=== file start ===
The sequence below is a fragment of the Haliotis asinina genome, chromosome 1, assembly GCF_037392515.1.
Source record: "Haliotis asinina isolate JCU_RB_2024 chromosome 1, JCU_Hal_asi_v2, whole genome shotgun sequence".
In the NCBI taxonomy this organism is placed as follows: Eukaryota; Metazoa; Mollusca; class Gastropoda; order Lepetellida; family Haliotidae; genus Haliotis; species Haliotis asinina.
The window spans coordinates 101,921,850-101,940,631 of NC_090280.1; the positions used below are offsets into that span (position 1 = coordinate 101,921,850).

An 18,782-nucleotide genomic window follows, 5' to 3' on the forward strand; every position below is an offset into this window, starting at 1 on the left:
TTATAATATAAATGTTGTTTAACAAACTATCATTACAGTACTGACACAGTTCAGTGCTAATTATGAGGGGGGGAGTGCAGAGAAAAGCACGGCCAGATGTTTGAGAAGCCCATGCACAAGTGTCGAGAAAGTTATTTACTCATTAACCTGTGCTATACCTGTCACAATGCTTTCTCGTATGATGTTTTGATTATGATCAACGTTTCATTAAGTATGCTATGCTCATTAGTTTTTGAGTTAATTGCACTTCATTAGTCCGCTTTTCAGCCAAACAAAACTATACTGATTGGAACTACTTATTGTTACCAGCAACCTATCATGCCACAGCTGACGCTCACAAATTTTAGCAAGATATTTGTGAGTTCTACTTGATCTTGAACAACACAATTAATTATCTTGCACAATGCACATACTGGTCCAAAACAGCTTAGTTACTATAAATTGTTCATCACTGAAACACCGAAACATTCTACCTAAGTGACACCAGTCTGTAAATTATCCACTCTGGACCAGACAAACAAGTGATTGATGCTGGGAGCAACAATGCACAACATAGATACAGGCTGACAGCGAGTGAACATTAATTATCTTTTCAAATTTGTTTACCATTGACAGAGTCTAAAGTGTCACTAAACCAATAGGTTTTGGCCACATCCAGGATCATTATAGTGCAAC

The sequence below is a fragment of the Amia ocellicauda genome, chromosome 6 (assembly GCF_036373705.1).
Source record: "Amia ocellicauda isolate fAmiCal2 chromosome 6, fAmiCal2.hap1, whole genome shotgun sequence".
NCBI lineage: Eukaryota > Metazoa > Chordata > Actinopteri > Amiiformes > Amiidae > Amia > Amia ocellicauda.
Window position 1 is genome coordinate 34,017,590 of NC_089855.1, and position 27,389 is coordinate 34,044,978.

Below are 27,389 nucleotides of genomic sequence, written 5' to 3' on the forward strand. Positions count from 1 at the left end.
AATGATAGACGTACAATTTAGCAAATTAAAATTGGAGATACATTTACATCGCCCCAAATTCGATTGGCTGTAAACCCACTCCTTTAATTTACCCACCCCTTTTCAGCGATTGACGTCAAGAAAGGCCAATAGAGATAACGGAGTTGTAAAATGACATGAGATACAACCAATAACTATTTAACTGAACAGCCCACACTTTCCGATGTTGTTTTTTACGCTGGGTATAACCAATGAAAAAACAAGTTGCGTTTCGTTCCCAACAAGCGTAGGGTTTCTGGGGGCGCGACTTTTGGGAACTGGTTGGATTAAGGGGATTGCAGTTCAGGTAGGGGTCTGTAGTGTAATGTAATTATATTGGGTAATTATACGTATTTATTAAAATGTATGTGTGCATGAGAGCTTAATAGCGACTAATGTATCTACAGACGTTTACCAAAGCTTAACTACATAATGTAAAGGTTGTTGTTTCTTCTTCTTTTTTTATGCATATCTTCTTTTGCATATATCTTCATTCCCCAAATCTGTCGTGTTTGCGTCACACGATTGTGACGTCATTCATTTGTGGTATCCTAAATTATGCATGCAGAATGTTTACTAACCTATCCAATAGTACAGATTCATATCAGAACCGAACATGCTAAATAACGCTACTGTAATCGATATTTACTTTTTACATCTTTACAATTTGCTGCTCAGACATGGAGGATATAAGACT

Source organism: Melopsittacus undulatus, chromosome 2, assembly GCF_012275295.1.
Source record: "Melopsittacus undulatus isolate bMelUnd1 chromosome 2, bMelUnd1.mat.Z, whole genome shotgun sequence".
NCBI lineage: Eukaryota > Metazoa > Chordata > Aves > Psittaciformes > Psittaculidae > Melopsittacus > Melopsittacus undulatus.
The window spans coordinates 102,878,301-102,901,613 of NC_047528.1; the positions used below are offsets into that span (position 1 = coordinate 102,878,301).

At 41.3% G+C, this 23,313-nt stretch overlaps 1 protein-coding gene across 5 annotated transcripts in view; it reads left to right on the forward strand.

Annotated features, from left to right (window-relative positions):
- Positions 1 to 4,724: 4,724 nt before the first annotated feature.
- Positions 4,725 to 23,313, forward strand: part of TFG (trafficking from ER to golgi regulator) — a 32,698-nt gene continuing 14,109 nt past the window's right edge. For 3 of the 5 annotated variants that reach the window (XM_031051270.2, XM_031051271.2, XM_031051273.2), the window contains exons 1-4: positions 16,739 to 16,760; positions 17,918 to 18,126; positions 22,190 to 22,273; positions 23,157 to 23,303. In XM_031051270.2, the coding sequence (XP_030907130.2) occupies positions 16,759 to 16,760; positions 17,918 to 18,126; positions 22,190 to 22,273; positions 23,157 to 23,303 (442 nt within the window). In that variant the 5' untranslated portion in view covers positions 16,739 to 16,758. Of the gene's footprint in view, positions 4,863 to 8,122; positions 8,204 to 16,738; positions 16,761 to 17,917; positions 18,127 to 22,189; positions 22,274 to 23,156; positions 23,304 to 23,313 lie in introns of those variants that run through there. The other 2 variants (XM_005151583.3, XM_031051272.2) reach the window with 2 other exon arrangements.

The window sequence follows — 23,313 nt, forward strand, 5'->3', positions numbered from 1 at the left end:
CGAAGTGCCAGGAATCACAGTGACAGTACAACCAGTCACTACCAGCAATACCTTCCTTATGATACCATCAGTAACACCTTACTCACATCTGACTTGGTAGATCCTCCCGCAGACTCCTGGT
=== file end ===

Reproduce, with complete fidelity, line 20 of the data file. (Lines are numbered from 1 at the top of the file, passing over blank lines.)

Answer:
- Positions 4,725 to 23,313, forward strand: part of TFG (trafficking from ER to golgi regulator) — a 32,698-nt gene continuing 14,109 nt past the window's right edge. For 3 of the 5 annotated variants that reach the window (XM_031051270.2, XM_031051271.2, XM_031051273.2), the window contains exons 1-4: positions 16,739 to 16,760; positions 17,918 to 18,126; positions 22,190 to 22,273; positions 23,157 to 23,303. In XM_031051270.2, the coding sequence (XP_030907130.2) occupies positions 16,759 to 16,760; positions 17,918 to 18,126; positions 22,190 to 22,273; positions 23,157 to 23,303 (442 nt within the window). In that variant the 5' untranslated portion in view covers positions 16,739 to 16,758. Of the gene's footprint in view, positions 4,863 to 8,122; positions 8,204 to 16,738; positions 16,761 to 17,917; positions 18,127 to 22,189; positions 22,274 to 23,156; positions 23,304 to 23,313 lie in introns of those variants that run through there. The other 2 variants (XM_005151583.3, XM_031051272.2) reach the window with 2 other exon arrangements.